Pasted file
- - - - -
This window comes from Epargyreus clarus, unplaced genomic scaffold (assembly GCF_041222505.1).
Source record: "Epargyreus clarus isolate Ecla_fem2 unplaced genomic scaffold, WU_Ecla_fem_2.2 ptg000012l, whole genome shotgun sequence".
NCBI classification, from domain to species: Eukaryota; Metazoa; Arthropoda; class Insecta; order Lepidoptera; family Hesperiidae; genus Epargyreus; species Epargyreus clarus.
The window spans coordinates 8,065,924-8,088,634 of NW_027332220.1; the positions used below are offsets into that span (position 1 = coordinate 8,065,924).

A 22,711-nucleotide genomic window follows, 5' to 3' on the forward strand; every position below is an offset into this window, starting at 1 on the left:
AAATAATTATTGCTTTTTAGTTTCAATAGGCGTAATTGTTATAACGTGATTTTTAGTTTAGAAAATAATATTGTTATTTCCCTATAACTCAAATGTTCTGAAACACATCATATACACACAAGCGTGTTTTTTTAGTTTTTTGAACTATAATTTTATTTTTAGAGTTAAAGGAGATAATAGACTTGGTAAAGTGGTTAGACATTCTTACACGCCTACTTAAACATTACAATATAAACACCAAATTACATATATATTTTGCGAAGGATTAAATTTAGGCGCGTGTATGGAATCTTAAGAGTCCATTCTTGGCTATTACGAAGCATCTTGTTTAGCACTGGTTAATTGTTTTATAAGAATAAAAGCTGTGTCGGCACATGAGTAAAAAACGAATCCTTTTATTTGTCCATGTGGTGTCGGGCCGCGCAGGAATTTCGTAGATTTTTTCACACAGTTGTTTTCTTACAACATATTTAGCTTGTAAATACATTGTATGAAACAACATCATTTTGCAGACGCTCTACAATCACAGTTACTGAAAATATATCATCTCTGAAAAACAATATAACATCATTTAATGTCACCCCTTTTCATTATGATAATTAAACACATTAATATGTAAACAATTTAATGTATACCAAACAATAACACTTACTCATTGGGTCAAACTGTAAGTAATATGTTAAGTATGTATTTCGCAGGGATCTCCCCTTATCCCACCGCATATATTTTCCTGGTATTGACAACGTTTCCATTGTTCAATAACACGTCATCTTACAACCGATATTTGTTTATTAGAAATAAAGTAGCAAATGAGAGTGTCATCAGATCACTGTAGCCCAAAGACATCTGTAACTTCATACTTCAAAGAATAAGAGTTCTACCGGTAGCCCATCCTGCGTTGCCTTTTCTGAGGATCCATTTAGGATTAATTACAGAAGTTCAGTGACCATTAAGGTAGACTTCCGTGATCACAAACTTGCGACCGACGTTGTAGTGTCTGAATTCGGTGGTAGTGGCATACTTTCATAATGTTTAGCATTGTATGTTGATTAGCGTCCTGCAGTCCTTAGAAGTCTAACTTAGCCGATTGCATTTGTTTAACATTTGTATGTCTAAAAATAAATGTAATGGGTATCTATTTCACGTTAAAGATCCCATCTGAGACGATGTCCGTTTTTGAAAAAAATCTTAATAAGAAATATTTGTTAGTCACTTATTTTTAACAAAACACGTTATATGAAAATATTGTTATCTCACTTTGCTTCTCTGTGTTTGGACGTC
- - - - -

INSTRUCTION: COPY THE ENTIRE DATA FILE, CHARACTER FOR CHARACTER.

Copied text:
This window comes from Epargyreus clarus, unplaced genomic scaffold (assembly GCF_041222505.1).
Source record: "Epargyreus clarus isolate Ecla_fem2 unplaced genomic scaffold, WU_Ecla_fem_2.2 ptg000012l, whole genome shotgun sequence".
NCBI classification, from domain to species: Eukaryota; Metazoa; Arthropoda; class Insecta; order Lepidoptera; family Hesperiidae; genus Epargyreus; species Epargyreus clarus.
The window spans coordinates 8,065,924-8,088,634 of NW_027332220.1; the positions used below are offsets into that span (position 1 = coordinate 8,065,924).

A 22,711-nucleotide genomic window follows, 5' to 3' on the forward strand; every position below is an offset into this window, starting at 1 on the left:
AAATAATTATTGCTTTTTAGTTTCAATAGGCGTAATTGTTATAACGTGATTTTTAGTTTAGAAAATAATATTGTTATTTCCCTATAACTCAAATGTTCTGAAACACATCATATACACACAAGCGTGTTTTTTTAGTTTTTTGAACTATAATTTTATTTTTAGAGTTAAAGGAGATAATAGACTTGGTAAAGTGGTTAGACATTCTTACACGCCTACTTAAACATTACAATATAAACACCAAATTACATATATATTTTGCGAAGGATTAAATTTAGGCGCGTGTATGGAATCTTAAGAGTCCATTCTTGGCTATTACGAAGCATCTTGTTTAGCACTGGTTAATTGTTTTATAAGAATAAAAGCTGTGTCGGCACATGAGTAAAAAACGAATCCTTTTATTTGTCCATGTGGTGTCGGGCCGCGCAGGAATTTCGTAGATTTTTTCACACAGTTGTTTTCTTACAACATATTTAGCTTGTAAATACATTGTATGAAACAACATCATTTTGCAGACGCTCTACAATCACAGTTACTGAAAATATATCATCTCTGAAAAACAATATAACATCATTTAATGTCACCCCTTTTCATTATGATAATTAAACACATTAATATGTAAACAATTTAATGTATACCAAACAATAACACTTACTCATTGGGTCAAACTGTAAGTAATATGTTAAGTATGTATTTCGCAGGGATCTCCCCTTATCCCACCGCATATATTTTCCTGGTATTGACAACGTTTCCATTGTTCAATAACACGTCATCTTACAACCGATATTTGTTTATTAGAAATAAAGTAGCAAATGAGAGTGTCATCAGATCACTGTAGCCCAAAGACATCTGTAACTTCATACTTCAAAGAATAAGAGTTCTACCGGTAGCCCATCCTGCGTTGCCTTTTCTGAGGATCCATTTAGGATTAATTACAGAAGTTCAGTGACCATTAAGGTAGACTTCCGTGATCACAAACTTGCGACCGACGTTGTAGTGTCTGAATTCGGTGGTAGTGGCATACTTTCATAATGTTTAGCATTGTATGTTGATTAGCGTCCTGCAGTCCTTAGAAGTCTAACTTAGCCGATTGCATTTGTTTAACATTTGTATGTCTAAAAATAAATGTAATGGGTATCTATTTCACGTTAAAGATCCCATCTGAGACGATGTCCGTTTTTGAAAAAAATCTTAATAAGAAATATTTGTTAGTCACTTATTTTTAACAAAACACGTTATATGAAAATATTGTTATCTCACTTTGCTTCTCTGTGTTTGGACGTC